For me that quote sums up the characteristics needed to participate in politics aimed at the common good. Freedom requires responsibility from us. It requires that we are responsible to others with our actions and our money. Freedom comes wrapped in uncertainty, but then life come wrapped in uncertainty. We don’t know when we’ll lose our job, when we’ll get sick, when our house might burn down, when we might crash our car, or when we’re going to die. We live with all that uncertainty every day, so why should we expect that our relationships with others are going to be any more certain? LIbertarianism cannot be seen as anything less than a withdrawal from society and its messy, human complications.  

President Biden, Christian Communion and Tolerance

Published 6/23/2021

In October of 2019, according to CNN, Father Robert Morey, the pastor at Saint Anthony Catholic Church in Florence, told the Florence Morning News that he had denied Biden communion because “any public figure who advocates for abortion places himself or herself outside of Church teaching.” It seems that this was the action of an individual religious figure imposing his political views on others. At the time, it must have offended President Biden who has publicly stated that he disagrees with abortion but does not feel he has the right to force his opinions on others.  

Today, that same ideological battle is raging as the American Catholic Church debates making the same intolerant position a requirement in all Catholic churches in the United States. Regardless of how the debate is decided, it represents another step in the struggle of the religious right to gain political primacy. According the Kevin Kruse’s book, “One Nation Under God” the first step in that struggle took place in the 1950s, when the words “under God” were inserted into the Pledge of Allegiance and “In God We Trust” was put on US currency. Since then things have only gotten worse. The religious right has become a mainstay of the Republican Party, along with white supremacists, and that unlikely concoction of voters put president 45 in office in 2016.  

The justification for the religious right’s support of president 45 was that despite what he might say or do, he was a Christian at heart so his underlying Christian principles made everything okay. A cursory review of president 45’s administration will easily prove the silliness of that point of view. However, this does not mean that the religious right can be dismissed. In fact they are a serious threat to US democracy. For example, both Attorney General Bill Barr and Secretary of State Mike Pompeo made speeches about the primacy of religion in society.  

Secretary of State Pompeo addressed his faith constantly thoughout his term of office, which not surprisingly stirred the religious jealousies of others. Unfortunately, Secretary Pompeo’s speech about being a Christian leader has been taken off the State Department’s website, but some of the reactions are still available online. The Council on American-Islamic Relations (CAIR) National, a Muslim civil rights and advocacy group, said that Pompeo “shouldn’t be a Christian leader, he should be an American leader…leading a nation of people who have different faiths and no faiths.” Qasim Rashid, a Muslim state Senate candidate in Virginia, tweeted, “When do we get to see ‘Being a Jewish or Muslim or Sikh or atheist leader?'” and the former head of the National Jewish Democratic Council Aaron Keyak said that “There’s obviously no issue with the Secretary of State being a leader, nor his being a proud Christian. But it’s a problem that Secretary Pompeo thinks it’s appropriate to put those two words together and hold an official State Department event on being a Christian leader.”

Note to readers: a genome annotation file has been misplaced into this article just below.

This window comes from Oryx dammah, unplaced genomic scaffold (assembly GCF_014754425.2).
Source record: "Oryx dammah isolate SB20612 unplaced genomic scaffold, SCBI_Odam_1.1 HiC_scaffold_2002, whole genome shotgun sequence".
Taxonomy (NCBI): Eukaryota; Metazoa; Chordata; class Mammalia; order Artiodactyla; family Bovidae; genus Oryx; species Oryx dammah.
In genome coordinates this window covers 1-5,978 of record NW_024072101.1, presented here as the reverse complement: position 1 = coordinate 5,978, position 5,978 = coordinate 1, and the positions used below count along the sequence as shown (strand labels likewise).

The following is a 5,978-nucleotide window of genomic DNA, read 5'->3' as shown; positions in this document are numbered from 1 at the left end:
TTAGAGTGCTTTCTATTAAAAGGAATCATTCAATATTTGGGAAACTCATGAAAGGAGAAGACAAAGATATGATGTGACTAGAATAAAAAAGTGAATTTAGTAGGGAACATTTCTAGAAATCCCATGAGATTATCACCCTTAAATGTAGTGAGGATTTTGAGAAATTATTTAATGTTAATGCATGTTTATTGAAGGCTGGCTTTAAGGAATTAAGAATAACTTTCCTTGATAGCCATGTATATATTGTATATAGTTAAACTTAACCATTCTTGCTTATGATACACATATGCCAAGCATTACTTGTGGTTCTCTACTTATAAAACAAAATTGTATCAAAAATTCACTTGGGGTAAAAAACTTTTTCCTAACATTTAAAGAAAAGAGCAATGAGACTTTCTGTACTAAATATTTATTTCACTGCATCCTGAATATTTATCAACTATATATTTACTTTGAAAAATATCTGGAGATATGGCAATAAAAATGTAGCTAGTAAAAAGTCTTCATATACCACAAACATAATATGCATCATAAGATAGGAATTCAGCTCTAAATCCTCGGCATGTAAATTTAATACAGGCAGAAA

Barr’s speech was made at Notre Dame University, one of the US’s leading Catholic universities, and advanced the idea of religous freedom in the United States, by which is meant allowing social and political leaders to put religious doctrine above all else when making policy decisions. Based on an interpretation of a few short phrases written by James Madison Barr concludes that only a religious people can sustain a democracy. While not stating the idea explicitly, Barr’s implication is that the more religious a nation is the more likely their democracy is to survive so by all means let us turn over the federal government to religious doctrine. In fact, when you read James Madison’s Memorial and Remonstrance against Religious Assessments what you find is the idea that mankind should be free to worship any God they choose in any way that they choose, and choosing to worship no God at all is following God’s will as well.

Barr’s and Pompeos’s speeches comes after prominent Congressional figures publicly expressed their desire for a federal government that followed religious edict. For example, Rick Santorum is quoted as saying “I don’t want a government that is neutral between virtue and vice” in Andrew Sullivan’s 2006 book “The Conservative Soul: How We Lost it, How to Get it Back.” When arguing against secularism, Santorum said that its proponents “are trying to instill a different moral vision – one that elevates the self, the arbitrary individual good, above all else. And frankly, this moral vision amounts to nothing less than a new religion, a polytheistic one in which each individual is to be his own god to be worshiped.”